Digital futures 2013 – social media trends to watch out for this year
Fast moving, ever changing the social media world will continue dominate our lives in this year. Here are our predictions on what you and your small business can expect in your social media world in 2013.
1. mobile advertising – as a nation we are in love with our smart phones, sales continue to climb, 4G is on the horizon, browsing is faster and screens are brighter than ever before. But this year, something’s going to come between us and our love of smart phones – intrusive new advertising, sponsored messages, celebrity spam. We spend at least 10% of our shopping time on our mobiles, browsing and comparing prices, but retailers haven’t kept up and last year only spent a measly 1% of their advertising budget on the mobile channel. 2013 will be the year it all changes, as retailers switch to mobile promotions and advertising, inserting themselves into the personal and private space of the smart phone. And if you want to be free of the promotional noise, you’ll have to pay for it. There will be tears!
2. digital rehab – if you’ve spent so much time living in the twitter timeline or responding to pokes on Facebook 2013 could be the year that you check yourself in to a rural retreat for a full digital detox. Could you spend a weekend without your gadgets and without access to the web? Could you make conversation over dinner without checking facts on Wikipedia or sneaking a Google search in under the table? And if your digital friends are more interesting to you on live chat than a good old fashioned face to face conversation, now may be the time to get yourself into rehab.
3. the long arm of the law – gone are the days of anarchy on Facebook and Twitter. Lord Levenson’s stiff report on media activity in the wake of the phone hacking scandal will keep the uses and abuses of traditional and social media in the public – and in the legal - eye. You can expect more high profile prosecutions of opinionated tweeters who cross the boundary between gossip and libel and you’ll see the use of social media channels like Facebook for evidence in criminal prosecutions of all kinds. By the end of 2013 expect a shift in public perceptions of social media – no longer a global friendly chat, more of an international personal publishing machine.
4. cross channel content – you know the score, you’re watching Masterchef or Corrie and checking the twitter feed for programme gossip at the same time – and 2013 is the year you can expect TV to come out of the box and into your phone like never before. Expect characters to tweet before and after shows, get unique content off screen that’s just as important as on screen viewing. The boundary between reality and fiction on the social web will continue to blur making our digital worlds even more compelling.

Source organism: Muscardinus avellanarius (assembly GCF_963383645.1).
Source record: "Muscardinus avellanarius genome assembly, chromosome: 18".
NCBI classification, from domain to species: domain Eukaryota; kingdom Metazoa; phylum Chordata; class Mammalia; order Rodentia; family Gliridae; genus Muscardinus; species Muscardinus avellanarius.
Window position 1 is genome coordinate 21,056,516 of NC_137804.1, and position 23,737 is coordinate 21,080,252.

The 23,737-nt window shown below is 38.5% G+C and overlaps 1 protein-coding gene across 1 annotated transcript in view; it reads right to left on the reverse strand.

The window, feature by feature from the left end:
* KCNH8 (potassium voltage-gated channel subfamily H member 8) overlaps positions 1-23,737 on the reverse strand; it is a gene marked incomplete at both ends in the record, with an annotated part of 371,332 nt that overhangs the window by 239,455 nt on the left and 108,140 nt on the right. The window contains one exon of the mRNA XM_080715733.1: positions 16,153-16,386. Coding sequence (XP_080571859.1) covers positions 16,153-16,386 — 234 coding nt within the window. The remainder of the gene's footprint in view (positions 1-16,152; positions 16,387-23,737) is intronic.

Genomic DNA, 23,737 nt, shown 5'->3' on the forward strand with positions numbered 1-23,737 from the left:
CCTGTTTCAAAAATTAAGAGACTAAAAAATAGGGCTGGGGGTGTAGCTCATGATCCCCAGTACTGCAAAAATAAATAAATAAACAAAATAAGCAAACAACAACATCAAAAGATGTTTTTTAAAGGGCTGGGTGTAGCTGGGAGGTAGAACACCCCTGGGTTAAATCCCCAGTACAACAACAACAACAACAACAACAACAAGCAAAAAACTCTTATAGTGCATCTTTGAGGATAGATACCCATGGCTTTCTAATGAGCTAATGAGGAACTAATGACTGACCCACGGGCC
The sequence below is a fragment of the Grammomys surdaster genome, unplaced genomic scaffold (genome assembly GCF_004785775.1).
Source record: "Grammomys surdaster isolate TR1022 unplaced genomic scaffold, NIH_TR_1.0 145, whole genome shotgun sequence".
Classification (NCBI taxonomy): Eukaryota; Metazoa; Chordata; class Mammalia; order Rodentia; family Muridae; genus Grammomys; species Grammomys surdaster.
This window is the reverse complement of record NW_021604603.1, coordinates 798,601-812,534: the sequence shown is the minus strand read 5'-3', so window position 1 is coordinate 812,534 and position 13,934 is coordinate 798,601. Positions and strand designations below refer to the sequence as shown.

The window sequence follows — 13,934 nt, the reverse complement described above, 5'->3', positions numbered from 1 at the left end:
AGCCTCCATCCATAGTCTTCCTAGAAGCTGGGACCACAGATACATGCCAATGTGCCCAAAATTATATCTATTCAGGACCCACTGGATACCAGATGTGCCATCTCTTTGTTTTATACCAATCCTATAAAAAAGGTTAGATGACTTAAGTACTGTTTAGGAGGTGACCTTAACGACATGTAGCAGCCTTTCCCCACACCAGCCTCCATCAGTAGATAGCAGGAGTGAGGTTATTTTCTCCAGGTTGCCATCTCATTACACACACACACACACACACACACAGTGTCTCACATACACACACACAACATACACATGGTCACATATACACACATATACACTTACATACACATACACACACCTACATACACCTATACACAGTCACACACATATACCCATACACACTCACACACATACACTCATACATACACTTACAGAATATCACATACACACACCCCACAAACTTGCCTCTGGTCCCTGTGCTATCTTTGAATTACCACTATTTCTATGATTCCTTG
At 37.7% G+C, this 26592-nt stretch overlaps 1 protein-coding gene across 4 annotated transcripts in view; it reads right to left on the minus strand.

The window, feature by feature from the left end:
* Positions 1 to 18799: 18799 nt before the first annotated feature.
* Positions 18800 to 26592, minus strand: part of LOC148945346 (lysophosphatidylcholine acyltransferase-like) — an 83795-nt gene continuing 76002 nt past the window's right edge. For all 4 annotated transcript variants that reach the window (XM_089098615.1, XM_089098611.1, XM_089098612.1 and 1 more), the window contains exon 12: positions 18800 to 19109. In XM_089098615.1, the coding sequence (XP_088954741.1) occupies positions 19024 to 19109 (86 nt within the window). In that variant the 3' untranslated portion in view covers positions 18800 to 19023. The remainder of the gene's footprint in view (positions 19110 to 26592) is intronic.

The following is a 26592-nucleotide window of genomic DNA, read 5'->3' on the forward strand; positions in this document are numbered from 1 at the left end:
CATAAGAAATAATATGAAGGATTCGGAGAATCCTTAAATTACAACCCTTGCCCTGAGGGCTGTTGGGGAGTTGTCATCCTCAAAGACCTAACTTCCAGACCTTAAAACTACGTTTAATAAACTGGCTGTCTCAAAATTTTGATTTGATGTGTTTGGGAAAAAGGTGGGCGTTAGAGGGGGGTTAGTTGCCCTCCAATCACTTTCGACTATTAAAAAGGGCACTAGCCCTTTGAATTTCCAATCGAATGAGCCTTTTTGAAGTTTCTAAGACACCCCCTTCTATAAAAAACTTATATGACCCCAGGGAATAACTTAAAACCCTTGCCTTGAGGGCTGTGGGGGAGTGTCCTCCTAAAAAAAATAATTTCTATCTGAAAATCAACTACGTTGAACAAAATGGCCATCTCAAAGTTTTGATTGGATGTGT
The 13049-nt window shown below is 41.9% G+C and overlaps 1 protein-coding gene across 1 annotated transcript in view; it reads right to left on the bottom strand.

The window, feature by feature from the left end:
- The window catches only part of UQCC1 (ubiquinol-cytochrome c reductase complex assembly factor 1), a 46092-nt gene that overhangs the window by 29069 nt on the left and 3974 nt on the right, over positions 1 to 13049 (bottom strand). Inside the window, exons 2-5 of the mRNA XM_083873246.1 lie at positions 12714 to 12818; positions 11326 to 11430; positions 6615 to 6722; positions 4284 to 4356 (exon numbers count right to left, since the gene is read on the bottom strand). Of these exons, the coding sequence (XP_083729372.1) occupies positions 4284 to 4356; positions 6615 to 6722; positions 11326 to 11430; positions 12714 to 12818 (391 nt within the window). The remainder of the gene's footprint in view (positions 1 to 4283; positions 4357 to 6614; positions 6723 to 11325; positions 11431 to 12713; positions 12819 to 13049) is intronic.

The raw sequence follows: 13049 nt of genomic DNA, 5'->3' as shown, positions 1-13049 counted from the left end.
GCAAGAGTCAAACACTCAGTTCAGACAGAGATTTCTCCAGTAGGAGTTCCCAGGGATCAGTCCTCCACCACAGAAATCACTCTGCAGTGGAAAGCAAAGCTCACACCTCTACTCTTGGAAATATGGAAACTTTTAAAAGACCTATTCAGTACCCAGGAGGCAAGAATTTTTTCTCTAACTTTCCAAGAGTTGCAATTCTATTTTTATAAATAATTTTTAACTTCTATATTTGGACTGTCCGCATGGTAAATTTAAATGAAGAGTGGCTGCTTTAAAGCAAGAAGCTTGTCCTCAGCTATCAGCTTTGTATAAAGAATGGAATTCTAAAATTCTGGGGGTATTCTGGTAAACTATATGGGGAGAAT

5. internal social networks – forget phone calls and email, think twitter and blogs. We’ve had the technology for ages, but now it’s time to ring fence our own social network in business and use them to improve communication, share ideas, keep tabs on projects and work towards goals. The benefits are that it’s cheap as chips, if not free and unlike phone, text or email, you get a record of your news and what’s been discussed so everyone can access and review You’ll not need much to get started, your own hashtag, Google group, blog or whatever social media channel you prefer and perhaps a small amount of digital consultancy from an expert to keep your conversations out of the public domain.
6. deep engagement rather than bloated networks – will 2013 be the year we learn the value of real social engagement with our colleagues, friends and customers? Some future gazers say that striving for high numbers of followers and likes will be overshadowed by the goal of true engagement. Engagement means conversation and interaction, shared values and mutual benefit. It’s like the difference between friends and acquaintances or window shoppers and real customers. The question is, how will you achieve engagement and what metrics will you use to measure it? Something to ponder.
Social Media for small businesses
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